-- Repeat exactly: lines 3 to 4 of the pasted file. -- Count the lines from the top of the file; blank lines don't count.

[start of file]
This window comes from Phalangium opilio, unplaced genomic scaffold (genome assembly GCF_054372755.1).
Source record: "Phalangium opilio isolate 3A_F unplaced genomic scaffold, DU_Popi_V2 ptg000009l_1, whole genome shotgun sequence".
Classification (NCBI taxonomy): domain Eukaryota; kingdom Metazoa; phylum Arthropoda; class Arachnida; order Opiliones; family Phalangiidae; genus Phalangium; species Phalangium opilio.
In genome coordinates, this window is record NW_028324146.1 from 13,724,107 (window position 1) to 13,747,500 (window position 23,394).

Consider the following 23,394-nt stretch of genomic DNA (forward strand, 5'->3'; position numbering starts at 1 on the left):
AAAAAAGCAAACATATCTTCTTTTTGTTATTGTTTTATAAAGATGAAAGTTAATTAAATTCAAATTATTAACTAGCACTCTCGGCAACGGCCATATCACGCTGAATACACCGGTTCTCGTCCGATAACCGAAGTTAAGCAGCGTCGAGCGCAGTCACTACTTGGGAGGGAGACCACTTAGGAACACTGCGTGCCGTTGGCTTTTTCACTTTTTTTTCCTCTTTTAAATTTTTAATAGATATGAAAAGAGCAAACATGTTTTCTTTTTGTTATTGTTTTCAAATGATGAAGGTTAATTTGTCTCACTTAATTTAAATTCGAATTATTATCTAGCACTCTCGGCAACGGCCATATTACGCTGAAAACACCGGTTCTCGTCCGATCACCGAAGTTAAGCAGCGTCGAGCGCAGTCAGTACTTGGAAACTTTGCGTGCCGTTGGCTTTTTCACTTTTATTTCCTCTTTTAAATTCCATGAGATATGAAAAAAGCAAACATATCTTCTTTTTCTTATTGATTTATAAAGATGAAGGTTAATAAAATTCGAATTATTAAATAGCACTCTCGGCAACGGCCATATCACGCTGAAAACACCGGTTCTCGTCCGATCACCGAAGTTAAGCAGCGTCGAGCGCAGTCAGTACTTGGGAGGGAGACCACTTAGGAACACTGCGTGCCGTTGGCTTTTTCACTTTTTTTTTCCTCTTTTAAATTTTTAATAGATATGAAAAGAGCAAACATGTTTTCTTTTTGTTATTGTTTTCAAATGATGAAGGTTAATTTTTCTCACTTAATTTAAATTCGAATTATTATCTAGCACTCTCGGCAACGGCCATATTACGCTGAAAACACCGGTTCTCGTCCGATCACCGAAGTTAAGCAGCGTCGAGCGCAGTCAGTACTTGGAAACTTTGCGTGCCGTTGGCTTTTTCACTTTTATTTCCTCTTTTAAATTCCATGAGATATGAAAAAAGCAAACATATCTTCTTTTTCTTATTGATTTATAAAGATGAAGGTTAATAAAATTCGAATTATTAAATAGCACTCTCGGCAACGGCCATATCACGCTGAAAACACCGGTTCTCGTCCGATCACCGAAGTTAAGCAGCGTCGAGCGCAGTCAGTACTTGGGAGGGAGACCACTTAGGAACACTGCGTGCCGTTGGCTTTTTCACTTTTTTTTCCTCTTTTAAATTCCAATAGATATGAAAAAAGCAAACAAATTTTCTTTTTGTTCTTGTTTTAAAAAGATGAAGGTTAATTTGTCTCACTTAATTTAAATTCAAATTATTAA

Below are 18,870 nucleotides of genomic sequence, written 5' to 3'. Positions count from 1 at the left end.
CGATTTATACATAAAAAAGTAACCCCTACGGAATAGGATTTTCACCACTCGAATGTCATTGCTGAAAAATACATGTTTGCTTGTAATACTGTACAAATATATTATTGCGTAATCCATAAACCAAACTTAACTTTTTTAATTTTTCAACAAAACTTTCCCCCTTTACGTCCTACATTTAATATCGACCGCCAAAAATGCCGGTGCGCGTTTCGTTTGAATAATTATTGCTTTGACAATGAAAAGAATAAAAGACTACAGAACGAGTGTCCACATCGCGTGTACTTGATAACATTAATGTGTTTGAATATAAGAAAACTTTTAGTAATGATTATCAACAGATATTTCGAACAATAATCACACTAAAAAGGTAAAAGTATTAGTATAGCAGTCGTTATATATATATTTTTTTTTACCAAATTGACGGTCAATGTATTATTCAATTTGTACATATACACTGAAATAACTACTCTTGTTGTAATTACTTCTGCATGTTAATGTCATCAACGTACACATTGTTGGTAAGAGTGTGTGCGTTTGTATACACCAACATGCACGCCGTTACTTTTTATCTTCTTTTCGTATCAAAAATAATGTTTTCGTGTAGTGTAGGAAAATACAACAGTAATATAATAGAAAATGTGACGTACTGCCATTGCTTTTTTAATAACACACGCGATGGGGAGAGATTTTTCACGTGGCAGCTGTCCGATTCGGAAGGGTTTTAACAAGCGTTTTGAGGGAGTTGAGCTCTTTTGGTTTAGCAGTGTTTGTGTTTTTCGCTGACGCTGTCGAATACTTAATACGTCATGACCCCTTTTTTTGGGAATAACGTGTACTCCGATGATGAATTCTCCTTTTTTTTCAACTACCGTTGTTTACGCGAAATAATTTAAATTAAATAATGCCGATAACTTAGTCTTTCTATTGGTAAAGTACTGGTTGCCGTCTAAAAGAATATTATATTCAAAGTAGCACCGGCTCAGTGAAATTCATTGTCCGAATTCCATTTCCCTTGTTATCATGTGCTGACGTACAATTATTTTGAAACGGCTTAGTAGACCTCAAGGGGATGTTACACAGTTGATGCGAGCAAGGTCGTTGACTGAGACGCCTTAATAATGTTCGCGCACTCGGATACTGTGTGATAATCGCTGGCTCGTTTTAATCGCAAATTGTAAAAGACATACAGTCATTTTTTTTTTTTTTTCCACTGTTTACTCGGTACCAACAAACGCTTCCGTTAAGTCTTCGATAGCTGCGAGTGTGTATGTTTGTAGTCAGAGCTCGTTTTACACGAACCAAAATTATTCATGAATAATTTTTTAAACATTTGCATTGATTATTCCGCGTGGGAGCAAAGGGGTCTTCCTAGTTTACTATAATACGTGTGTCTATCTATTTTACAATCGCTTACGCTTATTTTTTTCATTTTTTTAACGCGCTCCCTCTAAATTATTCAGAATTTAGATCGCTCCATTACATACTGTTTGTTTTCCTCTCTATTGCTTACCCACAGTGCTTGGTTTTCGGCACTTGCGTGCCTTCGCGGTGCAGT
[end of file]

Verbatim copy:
Classification (NCBI taxonomy): domain Eukaryota; kingdom Metazoa; phylum Arthropoda; class Arachnida; order Opiliones; family Phalangiidae; genus Phalangium; species Phalangium opilio.
In genome coordinates, this window is record NW_028324146.1 from 13,724,107 (window position 1) to 13,747,500 (window position 23,394).